Most component choices would remain pretty similar and there really aren’t anything issues where we really want to make a big change.

        Two changes we have made on this boat are putting on larger hydraulic heat exchanger and larger keel cooler. All these designs are always on the light side and you want a system that works when dirty, works when at the load limit, and works in very high water temperatures. I would go with bigger coolers but these are nits. Really wouldn’t change that much.

        Some of the changes we did make like moving up to the John Deere 6068AFM main engine is now standard and some others like the electrical system extensions and mods we have done ( are now available as simple tick-the-box options. One change we have not made on Dirona but I would make on any new boat, is I wouldn’t run heavy cabling throughout the boat. The shore power comes in the back and a 50A cable runs to the electrical panel in the PH and then back to the chargers. The boat has massive amounts of copper in electrical cabling installed. Many of the conductors are bigger than needed and many travel the entire length of the boat. I would instead run minimum length conductors with remote breakers and contactors. Then run light control cabling throughout the boat taking out weight, cost, and decluttering wire runs.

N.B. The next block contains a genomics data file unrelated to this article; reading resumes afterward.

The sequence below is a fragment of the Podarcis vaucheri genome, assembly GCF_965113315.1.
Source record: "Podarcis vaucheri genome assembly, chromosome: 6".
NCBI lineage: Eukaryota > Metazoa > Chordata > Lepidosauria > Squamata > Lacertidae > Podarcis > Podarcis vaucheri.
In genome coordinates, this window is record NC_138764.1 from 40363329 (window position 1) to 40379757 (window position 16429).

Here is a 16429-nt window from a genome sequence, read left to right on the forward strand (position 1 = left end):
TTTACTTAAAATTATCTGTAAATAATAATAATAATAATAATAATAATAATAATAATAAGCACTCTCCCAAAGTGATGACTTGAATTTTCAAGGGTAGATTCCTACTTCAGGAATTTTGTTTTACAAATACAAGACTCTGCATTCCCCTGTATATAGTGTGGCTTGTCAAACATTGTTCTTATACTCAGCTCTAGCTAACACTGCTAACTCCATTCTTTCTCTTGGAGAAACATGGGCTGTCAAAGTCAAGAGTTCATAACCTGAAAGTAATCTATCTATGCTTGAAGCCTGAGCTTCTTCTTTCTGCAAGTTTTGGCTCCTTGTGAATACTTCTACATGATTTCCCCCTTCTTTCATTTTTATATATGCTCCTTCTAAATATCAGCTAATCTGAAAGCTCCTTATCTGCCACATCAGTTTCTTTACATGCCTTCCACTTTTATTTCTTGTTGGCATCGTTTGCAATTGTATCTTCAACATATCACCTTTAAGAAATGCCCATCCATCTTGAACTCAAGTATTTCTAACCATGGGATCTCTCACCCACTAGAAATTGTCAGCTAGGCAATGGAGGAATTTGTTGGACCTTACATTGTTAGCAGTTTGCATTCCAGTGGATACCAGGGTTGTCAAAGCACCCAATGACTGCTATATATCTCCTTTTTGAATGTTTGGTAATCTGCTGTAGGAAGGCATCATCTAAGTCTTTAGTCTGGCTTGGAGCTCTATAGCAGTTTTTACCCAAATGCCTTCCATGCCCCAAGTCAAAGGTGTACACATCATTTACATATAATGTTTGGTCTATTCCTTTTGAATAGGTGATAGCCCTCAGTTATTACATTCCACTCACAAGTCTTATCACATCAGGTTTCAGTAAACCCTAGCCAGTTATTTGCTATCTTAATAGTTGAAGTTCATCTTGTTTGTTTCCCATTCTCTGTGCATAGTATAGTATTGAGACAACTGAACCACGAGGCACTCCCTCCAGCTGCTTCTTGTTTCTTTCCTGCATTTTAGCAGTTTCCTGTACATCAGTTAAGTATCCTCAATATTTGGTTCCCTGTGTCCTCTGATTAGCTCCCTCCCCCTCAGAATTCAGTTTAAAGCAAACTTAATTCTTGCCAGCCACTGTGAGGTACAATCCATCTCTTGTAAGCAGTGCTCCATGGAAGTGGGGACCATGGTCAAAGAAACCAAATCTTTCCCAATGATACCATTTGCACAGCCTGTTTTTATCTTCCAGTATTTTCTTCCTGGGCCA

6. Clark Haley says:

    Great article. Roam (N4708-2003) will tick over 10K this winter with no serious issues. We’re running the Lugger LP668T. This year I’ve performed a number of PM tasks – new Motor Mounts, New high pressure hoses, valve adjustments, new injectors). It starts instantly and burns almost no oil. Can’t wait to see where the next 10K takes us!

  7. Dan Martin says:

    It’s nice to see such a well maintained engine. I manage a team of Condition Monitoring Analysts that look after construction, mining, power generation, and marine applications. It would be nice to have more customers that maintain equipment as well as you do. :)

    Although your load factor is relatively high, that engine was designed to handle a lot more power and has a very conservative horsepower rating in your application. Don’t cheap out on filters, keep doing your oil changes regularly, and that engine should last a very long time.

    If you’re not already doing oil analysis, it would be a very good idea to start doing it. Ideally, you’d do it from the beginning when the engine is new because it’s all about trending, but you should do it at every oil change to ensure you catch a problem as early as possible. We measure particles in the parts per million range and also monitor for oil degradation and contamination.